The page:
What’s The Soft Stuff?

What’s the soft stuff?

And no, I am not talking about the softest animal fur in the world which happens to be a chinchilla.  I have touched them and they are soft.  Everybody else has touched them too and I’m pretty sure they are tired of being pet.  But, let’s not digress.

I’m talking about qualitative research.  I studied physics.  The hard stuff.  The math stuff.

But, when I think about the most amazing thing I learned in physics – it was quantum mechanics.

And, quantum mechanics is cool because it is the first time the researcher was actually in the equation. In the double slit experiment, it all mattered if you looked.  Is the cat dead or alive?

So, coming from a hard science background – jumping into research and development in the computer sciences – I thought I would be doing hard research all the time.

But, this field of qualitative research is interesting.

I thought for all my tech geeks out there, I would spend a second on some of basic concepts of phenomenology, grounded theory design, and ethnographic design.

Phenomenology helps the researcher discover previously unnoticed issues which can foster new insights into the meaning of phenomena.  The beauty of this design is that it allows for research to better understand the possibilities that are already embedded in the experience of phenomena.  This design values the experience as a whole as is evident in the way the research is approached.

Grounded theory design, which was founded in 1967, can include research where individuals share culturally oriented understandings of the world, where understandings are shaped by similar values and beliefs and these determine how individuals behave according to how they interpret their existence.  Much of the focus in grounded theory is around symbolic meanings that can become uncovered by observing people’s interactions, actions and consequences.

Grounded theory appears to be a design often used in qualitative research.  While the data can come from a variety of sources, it often uses interviews and observations to shed light on questions.

Ethnographic design incorporates deep personal experience, not just observation, where people’s behavior is studied in everyday contexts.  This design uses things like quotations, descriptions and charts and diagrams to help tell a story.  This design method can result in new constructs or paradigms.

In the field of information security governance for example, a grounded theory could be applied with interview conducted at the executive level in organizations based in Colorado.  These interviews could be coded and analyzed to develop a new theory on the board of director’s perception of risk and how that informs the creation and implementation of information security strategy.  By design, the research would investigate how the board of directors perceive information security and how that perception influences the development of information security strategy in Colorado-based companies.

This approach would meet the criteria for the grounded theory design as it is not testing a hypothesis but would be attempting to discover the research situation as it is.  The design would be to discover the theory implicit in the data.

The success of the project would be measured by its products of being published, etc.  The specific procedures and canons used in the research study would provide attention measures of evaluation.  Ultimately, the readers of the dissertation will provide an understanding of the value that is contributed.  The adequacy of the research process and empirical findings should further support work.  Also, it will be important to identify the limitations in using this design model so other researchers both know what is possible and any limitations on the findings.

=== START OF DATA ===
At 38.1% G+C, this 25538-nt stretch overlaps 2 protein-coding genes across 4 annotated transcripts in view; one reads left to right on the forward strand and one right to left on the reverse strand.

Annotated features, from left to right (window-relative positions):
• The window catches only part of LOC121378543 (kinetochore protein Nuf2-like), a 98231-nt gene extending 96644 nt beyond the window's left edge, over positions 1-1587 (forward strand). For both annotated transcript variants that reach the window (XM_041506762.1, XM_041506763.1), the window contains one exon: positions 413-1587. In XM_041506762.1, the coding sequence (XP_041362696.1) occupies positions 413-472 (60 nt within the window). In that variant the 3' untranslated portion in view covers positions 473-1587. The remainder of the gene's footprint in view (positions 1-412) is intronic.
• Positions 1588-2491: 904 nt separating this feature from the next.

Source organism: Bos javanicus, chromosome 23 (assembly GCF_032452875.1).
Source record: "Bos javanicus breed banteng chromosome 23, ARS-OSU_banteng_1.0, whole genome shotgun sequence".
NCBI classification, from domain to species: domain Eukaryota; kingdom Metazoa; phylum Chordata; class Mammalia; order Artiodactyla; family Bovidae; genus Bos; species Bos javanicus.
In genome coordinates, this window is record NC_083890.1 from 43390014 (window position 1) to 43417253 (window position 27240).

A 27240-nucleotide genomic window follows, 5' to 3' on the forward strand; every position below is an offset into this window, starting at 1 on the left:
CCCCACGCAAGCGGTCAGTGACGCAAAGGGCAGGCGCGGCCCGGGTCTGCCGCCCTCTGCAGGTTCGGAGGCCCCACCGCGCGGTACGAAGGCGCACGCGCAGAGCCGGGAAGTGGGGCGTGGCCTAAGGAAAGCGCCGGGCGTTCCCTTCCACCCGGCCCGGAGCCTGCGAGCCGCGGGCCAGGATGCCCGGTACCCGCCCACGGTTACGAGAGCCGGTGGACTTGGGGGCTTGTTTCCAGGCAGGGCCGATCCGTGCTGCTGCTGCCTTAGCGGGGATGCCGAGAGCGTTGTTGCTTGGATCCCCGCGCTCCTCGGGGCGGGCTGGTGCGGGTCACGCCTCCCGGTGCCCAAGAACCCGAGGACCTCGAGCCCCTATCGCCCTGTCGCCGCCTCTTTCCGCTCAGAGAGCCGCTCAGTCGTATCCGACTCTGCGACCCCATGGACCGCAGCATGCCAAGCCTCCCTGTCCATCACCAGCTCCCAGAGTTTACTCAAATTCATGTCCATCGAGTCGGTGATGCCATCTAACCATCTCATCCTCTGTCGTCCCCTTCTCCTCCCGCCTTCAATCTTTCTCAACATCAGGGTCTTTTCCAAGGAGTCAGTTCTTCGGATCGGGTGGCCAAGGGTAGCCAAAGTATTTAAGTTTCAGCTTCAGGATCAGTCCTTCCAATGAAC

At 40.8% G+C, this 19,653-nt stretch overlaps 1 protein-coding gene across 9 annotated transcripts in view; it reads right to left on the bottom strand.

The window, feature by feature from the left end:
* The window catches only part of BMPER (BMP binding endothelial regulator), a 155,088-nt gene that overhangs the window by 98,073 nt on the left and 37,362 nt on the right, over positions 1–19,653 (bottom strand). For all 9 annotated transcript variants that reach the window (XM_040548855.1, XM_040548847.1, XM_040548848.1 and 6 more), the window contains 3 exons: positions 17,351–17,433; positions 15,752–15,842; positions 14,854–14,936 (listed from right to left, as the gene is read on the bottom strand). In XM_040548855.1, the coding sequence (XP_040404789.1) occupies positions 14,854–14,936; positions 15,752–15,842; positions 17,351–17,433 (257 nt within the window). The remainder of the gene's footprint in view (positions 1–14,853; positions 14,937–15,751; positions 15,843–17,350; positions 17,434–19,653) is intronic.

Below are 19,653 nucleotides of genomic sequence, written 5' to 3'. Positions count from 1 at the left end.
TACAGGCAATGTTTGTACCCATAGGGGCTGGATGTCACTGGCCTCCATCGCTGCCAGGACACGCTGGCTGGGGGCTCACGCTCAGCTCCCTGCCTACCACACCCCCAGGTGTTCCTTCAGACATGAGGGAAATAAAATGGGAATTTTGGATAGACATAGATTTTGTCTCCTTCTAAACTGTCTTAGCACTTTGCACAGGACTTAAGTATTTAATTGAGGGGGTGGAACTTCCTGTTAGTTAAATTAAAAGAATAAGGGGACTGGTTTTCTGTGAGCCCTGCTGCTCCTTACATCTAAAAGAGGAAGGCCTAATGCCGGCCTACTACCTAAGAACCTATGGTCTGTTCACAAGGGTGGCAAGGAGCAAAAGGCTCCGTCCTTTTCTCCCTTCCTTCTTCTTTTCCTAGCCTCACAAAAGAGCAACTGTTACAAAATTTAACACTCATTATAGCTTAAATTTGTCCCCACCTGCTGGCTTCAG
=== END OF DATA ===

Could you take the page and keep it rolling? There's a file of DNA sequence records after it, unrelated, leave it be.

Even though this stuff felt a little soft at first, thinking back to my quantum mechanic days, the researcher is in the equation, so to me, it’s just a shift in thinking along the same lines as research design techniques evolve.

What has been your experience with qualitative research?  Thumbs up?  Thumbs down?


Deadlocks & Deadheads

In contrast to deadheads, deadlocks are conditions where two or more threads are waiting for an event that can only be generated by these same threads.  Or said differently, it is a set of blocked processes each holding a resource and waiting to acquire a resource held by another process in the set.

It is like if someone else has the bread and no peanut butter, when you have the peanut butter but no bread.  Or, you have the bowl of froot loops but no milk and someone else has the milk but no froot loops.

Another deadlock scenario might be building a giant water slide outside your house.  To get your building permit, you first need to get a loan from the bank.  To get the loan from the bank, you need the building permit.

To resolve this kind of situation, either the bank or the city has to realize that the process is flawed to make an exception.  Perhaps you could get a letter of intent from one of the parties which would prove to the other side the process is started, but pending.

In computer science, we have a variety of options for solving various deadlock scenarios, although the general reasoning is still applicable to real life.

While sometimes deadlock prevention is easier than solving it, as the Grateful Dead song goes, “Watch each card you play and play it slow.”  Sometimes the problems worth solving in life take a little time.